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a year on this issue,” he said. “It’s been communicated to us by the development and real estate industry (that the HST) has acted as a damper on sales. It’s our hope that we’ll see a stronger residential market, which has multiplier impacts on new furniture, electronic sales, so many other trades and real estate and trades professions.” Although there were
a few highlights for Okanaganites, the budget on a whole was aimed at keeping the status quo as economic powerhouses across the globe work out their own issues. Spending on sectors like health and education has been curbed from years past. There is a growing allotment, but it’s said not to meet the cost growth. Medical-service premiums and tobacco taxes, are on the rise and an anticipated tax cut for small
businesses was scrapped. It also offeres the first corporate-tax hikes— one per cent—since the B.C. Liberal Party came to power in 2001, and announced a pretty hefty deficit. Projecting a shortfall of $968 million this fiscal year—a surplus is expected in the following two years—and economic growth of a mere 1.8 per cent, some critics have said the Liberals have changed their political
stripes but Letnick said he wasn’t discouraged. He said he believed Falcon delivered a “responsible” budget, reminiscent of past Social Credit governments. “It’s not acceptable for governments to run up large deficits and put a lot of debt on future tax payers,” said Letnick. It’s no longer the way governments should operate.” He was also pleased to see the government look inward in its quest for pru-
dence. “All Crown corporations will have to look at their executive salaries,” he said. “People are struggling to make better lives for families, then we see large bonuses. That didn’t sit well with me and I’m happy to see the finance minister was of the same mind.” The Kelowna Chamber of Commerce immedately came out in support of the budget. firstname.lastname@example.org
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Critics of latest B.C. budget line up to have their say As is the case with any budget, a long list of complaints were brought forward immediately after its relese. Among those disappointed were:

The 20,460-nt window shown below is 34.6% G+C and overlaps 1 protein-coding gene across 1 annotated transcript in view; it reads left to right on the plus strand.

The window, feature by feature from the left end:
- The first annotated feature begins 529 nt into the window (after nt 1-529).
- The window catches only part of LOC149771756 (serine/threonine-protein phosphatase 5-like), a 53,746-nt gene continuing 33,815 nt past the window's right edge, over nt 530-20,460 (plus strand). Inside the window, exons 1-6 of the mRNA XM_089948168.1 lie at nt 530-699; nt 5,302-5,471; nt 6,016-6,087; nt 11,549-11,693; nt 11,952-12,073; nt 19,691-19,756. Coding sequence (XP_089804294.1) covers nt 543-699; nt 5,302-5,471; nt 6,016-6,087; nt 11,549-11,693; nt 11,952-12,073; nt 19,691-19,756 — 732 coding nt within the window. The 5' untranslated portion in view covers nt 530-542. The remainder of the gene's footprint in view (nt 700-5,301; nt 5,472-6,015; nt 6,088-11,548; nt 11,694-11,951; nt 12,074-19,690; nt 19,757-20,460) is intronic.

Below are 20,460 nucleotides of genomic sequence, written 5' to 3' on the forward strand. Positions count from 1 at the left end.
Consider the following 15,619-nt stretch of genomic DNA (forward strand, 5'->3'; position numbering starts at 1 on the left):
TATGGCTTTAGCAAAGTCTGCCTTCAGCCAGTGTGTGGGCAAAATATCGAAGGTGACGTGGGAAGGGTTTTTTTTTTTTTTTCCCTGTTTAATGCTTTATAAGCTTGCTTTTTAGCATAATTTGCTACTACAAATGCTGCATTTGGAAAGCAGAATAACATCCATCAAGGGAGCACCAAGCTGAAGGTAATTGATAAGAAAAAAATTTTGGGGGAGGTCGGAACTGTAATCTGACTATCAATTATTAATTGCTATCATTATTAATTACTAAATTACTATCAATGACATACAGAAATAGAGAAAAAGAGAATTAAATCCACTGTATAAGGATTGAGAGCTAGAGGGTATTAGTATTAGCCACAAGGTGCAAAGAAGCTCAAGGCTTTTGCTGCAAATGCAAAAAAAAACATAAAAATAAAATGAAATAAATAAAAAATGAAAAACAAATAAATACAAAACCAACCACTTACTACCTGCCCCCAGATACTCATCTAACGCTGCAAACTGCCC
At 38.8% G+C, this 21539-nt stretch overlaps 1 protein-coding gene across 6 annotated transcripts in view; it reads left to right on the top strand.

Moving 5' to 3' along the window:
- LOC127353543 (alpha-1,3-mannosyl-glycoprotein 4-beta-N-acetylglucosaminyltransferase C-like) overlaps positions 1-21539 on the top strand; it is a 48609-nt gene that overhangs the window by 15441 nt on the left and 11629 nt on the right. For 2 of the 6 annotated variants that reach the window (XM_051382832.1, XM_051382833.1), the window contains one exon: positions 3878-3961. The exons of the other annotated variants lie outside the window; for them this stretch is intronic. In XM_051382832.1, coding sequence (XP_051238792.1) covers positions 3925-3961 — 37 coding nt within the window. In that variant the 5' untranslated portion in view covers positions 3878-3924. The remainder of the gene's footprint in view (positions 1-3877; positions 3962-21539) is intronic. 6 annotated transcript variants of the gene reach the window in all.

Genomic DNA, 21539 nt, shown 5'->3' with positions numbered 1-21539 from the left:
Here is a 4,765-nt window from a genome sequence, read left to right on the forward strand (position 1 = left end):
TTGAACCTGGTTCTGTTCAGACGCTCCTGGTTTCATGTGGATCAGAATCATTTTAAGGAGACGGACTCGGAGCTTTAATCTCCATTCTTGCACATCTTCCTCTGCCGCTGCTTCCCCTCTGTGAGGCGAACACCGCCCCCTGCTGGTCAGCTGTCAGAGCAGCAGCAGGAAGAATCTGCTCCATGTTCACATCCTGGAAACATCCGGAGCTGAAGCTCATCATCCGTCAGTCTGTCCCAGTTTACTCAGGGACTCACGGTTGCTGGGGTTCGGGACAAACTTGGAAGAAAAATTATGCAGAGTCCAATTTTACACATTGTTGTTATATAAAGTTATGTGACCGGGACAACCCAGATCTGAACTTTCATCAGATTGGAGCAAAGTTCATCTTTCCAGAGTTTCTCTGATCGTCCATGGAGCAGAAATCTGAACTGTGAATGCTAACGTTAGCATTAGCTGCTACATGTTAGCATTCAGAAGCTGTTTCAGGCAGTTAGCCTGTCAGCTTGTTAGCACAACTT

“Today’s budget represents a major disappointment for B.C. seniors – especially in light of the Ombudsperson’s recom-
mendations to strengthen home support, and increase care hours in longterm care facilities,” said Art Kube, president of the 80,000-member Council of Senior Citizens’ Organizations of B.C. . “The $15 million for non-medical home support is an insult to seniors. Not only is it insufficient in scope, but the program completely ignores
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the criteria laid down by the Ombudsperson. The Ombudsperson’s report calls for standards, guidelines or directives, none of which are present in this program,” he said.
B.C. Federation of Labour president Jim Sinclair blasted the housing bonus, which he said goes mainly to wealthy people who can afford new homes, while government services for seniors, forestry and other needs can’t keep up. “Right now we have the smallest public sector in the country, so obviously we’re struggling to meet those services,” Sinclair said. “The message of this budget is, if you’re the one per cent, we’re going to take care of you, we’re going to make sure you’re well off. And by the way, if you want to buy your second vacation home in Whistler, we’re going to give you a tax deduction for that up to 10 grand.”
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The budget fails to build a truly sustainable economy that is resilient and can withstand global
economic pressures. “BC Greens have concerns that the government is staking B.C.’s future on trade of our non-renewable resources, gambling revenue and consumer spending, and revenue from our crown corporations which the auditor general has questioned,” said leader Jane Sterk. “BC Greens believe the sale of assets produces a one-time cash inflow that distorts revenue. “